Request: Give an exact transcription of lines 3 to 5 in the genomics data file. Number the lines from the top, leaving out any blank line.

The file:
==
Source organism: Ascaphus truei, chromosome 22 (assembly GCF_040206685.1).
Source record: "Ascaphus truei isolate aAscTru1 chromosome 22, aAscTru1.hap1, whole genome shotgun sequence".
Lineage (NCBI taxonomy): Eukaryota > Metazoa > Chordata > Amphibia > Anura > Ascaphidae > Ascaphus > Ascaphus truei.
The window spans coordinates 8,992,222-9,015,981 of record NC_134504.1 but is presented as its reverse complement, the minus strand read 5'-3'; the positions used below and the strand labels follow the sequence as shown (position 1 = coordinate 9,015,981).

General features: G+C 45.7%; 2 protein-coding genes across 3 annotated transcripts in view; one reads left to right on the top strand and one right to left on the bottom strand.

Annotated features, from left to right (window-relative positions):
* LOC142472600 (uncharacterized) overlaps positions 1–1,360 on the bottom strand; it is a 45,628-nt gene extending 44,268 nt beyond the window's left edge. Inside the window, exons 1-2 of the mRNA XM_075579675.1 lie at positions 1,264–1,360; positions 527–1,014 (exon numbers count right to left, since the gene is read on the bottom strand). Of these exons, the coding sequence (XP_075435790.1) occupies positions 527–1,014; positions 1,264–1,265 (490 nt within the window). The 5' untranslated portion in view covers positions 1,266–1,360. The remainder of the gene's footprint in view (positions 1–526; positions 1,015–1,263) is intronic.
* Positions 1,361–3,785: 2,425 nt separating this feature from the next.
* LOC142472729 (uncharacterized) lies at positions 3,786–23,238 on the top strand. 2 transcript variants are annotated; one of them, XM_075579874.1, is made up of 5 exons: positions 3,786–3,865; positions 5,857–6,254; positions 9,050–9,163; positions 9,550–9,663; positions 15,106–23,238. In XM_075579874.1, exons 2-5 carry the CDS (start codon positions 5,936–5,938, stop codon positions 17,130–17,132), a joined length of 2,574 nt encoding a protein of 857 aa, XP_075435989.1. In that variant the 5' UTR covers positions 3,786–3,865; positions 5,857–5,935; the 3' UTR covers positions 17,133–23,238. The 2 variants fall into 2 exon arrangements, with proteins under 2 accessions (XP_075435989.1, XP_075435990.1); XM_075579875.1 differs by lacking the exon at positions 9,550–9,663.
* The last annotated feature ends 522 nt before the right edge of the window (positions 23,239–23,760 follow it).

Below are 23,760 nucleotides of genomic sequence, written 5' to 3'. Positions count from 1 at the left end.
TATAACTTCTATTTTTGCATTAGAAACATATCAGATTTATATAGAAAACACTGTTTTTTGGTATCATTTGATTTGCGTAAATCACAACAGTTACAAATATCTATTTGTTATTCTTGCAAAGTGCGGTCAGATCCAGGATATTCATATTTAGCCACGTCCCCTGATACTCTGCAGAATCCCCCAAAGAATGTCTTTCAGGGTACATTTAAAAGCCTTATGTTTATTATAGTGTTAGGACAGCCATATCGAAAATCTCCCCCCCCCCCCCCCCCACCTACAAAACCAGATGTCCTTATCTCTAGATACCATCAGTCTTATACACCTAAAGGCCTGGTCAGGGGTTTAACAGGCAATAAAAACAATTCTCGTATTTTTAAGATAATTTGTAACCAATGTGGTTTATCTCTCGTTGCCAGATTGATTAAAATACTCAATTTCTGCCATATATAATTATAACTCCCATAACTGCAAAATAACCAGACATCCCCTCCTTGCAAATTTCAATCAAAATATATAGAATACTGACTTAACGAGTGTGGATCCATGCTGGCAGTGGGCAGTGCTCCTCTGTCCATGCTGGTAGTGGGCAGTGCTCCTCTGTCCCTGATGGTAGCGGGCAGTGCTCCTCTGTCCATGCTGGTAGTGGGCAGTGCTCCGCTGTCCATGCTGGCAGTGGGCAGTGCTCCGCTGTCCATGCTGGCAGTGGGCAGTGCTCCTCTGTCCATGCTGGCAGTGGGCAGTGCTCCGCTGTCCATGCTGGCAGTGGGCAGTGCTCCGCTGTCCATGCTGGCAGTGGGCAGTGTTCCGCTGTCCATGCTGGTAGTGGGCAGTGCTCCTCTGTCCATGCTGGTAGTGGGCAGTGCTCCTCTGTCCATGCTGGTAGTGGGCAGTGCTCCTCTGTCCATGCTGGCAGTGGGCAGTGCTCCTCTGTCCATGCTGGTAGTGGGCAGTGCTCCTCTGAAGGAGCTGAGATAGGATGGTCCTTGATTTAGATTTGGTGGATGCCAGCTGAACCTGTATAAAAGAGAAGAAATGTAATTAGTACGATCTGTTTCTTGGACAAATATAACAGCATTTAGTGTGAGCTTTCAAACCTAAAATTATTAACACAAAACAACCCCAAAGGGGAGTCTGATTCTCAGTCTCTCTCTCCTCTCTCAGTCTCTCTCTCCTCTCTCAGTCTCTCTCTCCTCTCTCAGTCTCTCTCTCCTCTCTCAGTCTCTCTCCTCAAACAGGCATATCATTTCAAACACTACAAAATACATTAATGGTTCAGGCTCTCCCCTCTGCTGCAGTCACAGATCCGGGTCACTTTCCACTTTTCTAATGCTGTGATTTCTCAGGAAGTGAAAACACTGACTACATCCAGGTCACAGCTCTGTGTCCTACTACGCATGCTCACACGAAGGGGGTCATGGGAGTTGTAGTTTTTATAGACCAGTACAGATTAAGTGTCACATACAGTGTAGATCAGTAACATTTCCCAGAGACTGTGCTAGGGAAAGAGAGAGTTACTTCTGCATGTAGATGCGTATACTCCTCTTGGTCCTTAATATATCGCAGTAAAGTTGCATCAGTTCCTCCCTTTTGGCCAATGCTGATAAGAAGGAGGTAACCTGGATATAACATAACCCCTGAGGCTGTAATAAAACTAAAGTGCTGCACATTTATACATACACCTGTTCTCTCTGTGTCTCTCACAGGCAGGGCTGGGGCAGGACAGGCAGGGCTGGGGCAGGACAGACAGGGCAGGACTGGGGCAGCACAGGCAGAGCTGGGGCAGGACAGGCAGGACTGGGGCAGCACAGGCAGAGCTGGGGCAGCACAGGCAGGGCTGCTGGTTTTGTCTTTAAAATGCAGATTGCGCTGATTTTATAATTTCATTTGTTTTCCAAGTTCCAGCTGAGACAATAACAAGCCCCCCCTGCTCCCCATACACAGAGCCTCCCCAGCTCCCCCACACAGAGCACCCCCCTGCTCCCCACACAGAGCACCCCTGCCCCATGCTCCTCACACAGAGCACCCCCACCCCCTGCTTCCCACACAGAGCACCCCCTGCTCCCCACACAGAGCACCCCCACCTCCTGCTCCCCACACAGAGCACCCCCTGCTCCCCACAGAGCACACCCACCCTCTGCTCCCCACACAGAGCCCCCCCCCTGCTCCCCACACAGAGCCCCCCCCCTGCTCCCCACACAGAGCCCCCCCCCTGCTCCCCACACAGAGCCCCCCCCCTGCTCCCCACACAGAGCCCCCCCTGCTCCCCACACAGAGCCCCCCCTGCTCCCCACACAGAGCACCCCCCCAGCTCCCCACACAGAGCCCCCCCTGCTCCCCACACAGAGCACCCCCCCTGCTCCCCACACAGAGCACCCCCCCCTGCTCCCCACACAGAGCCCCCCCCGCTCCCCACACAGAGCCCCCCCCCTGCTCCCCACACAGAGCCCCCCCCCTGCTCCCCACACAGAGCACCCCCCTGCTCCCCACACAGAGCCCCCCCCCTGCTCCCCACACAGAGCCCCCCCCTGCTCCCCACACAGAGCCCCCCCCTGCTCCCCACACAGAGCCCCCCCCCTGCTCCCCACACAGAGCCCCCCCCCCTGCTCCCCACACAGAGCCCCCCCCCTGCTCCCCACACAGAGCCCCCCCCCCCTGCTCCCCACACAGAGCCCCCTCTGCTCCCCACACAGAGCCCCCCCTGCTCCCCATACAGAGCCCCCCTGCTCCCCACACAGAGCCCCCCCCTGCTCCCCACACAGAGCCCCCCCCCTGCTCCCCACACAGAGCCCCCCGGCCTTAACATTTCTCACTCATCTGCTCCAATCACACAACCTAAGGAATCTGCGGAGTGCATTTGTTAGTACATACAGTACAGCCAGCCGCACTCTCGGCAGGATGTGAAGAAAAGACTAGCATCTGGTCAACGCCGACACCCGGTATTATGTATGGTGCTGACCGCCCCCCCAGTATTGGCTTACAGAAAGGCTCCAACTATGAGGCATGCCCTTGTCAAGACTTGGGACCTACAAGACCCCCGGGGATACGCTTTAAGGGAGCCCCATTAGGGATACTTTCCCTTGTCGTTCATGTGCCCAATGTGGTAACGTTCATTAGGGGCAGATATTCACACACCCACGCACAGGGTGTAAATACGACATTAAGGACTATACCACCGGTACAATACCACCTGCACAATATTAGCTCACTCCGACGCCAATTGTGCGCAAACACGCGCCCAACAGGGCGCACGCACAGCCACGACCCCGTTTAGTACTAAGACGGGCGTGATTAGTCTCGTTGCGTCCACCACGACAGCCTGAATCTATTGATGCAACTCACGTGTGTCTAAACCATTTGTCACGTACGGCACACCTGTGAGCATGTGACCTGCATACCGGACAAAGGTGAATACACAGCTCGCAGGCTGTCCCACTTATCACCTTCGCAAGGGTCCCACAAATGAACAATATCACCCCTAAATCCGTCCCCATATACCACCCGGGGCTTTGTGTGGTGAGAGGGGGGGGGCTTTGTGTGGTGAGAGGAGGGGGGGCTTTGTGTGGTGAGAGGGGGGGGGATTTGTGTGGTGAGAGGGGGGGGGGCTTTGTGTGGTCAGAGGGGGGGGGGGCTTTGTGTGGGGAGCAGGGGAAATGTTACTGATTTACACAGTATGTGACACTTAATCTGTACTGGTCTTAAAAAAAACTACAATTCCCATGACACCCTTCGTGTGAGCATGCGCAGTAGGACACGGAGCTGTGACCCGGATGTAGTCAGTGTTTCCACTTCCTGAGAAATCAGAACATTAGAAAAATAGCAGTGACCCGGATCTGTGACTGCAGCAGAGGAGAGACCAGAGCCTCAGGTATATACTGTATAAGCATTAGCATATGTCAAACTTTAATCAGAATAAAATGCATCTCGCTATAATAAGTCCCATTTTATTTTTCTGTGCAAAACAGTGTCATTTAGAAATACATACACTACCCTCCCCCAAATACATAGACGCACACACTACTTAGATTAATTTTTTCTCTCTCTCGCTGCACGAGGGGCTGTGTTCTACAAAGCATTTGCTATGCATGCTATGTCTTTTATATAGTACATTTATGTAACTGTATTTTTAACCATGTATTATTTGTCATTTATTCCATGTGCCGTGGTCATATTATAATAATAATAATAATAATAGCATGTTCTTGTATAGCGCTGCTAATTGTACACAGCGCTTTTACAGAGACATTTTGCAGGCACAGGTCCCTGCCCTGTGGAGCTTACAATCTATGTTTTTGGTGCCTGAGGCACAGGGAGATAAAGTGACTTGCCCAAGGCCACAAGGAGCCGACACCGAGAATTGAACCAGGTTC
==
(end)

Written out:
Lineage (NCBI taxonomy): Eukaryota > Metazoa > Chordata > Amphibia > Anura > Ascaphidae > Ascaphus > Ascaphus truei.
The window spans coordinates 8,992,222-9,015,981 of record NC_134504.1 but is presented as its reverse complement, the minus strand read 5'-3'; the positions used below and the strand labels follow the sequence as shown (position 1 = coordinate 9,015,981).

General features: G+C 45.7%; 2 protein-coding genes across 3 annotated transcripts in view; one reads left to right on the top strand and one right to left on the bottom strand.